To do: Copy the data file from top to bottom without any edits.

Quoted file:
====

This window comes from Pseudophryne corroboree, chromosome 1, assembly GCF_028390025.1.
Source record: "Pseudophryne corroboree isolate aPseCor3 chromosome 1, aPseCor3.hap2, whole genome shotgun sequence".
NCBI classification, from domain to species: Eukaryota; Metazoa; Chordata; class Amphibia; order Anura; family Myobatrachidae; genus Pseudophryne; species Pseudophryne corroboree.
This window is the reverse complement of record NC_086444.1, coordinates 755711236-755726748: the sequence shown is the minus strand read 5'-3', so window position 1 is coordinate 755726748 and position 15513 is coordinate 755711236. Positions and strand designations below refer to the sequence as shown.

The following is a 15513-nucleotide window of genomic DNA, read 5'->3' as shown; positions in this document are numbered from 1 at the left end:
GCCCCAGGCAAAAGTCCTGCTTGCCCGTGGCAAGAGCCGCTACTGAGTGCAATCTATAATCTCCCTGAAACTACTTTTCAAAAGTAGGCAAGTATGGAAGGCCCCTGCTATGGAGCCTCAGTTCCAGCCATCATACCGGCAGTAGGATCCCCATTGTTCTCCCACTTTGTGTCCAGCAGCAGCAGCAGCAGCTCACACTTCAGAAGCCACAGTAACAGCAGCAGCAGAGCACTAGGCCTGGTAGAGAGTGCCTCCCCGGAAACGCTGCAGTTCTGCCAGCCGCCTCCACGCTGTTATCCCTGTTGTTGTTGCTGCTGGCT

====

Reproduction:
This window comes from Pseudophryne corroboree, chromosome 1, assembly GCF_028390025.1.
Source record: "Pseudophryne corroboree isolate aPseCor3 chromosome 1, aPseCor3.hap2, whole genome shotgun sequence".
NCBI classification, from domain to species: Eukaryota; Metazoa; Chordata; class Amphibia; order Anura; family Myobatrachidae; genus Pseudophryne; species Pseudophryne corroboree.
This window is the reverse complement of record NC_086444.1, coordinates 755711236-755726748: the sequence shown is the minus strand read 5'-3', so window position 1 is coordinate 755726748 and position 15513 is coordinate 755711236. Positions and strand designations below refer to the sequence as shown.

The following is a 15513-nucleotide window of genomic DNA, read 5'->3' as shown; positions in this document are numbered from 1 at the left end:
GCCCCAGGCAAAAGTCCTGCTTGCCCGTGGCAAGAGCCGCTACTGAGTGCAATCTATAATCTCCCTGAAACTACTTTTCAAAAGTAGGCAAGTATGGAAGGCCCCTGCTATGGAGCCTCAGTTCCAGCCATCATACCGGCAGTAGGATCCCCATTGTTCTCCCACTTTGTGTCCAGCAGCAGCAGCAGCAGCTCACACTTCAGAAGCCACAGTAACAGCAGCAGCAGAGCACTAGGCCTGGTAGAGAGTGCCTCCCCGGAAACGCTGCAGTTCTGCCAGCCGCCTCCACGCTGTTATCCCTGTTGTTGTTGCTGCTGGCT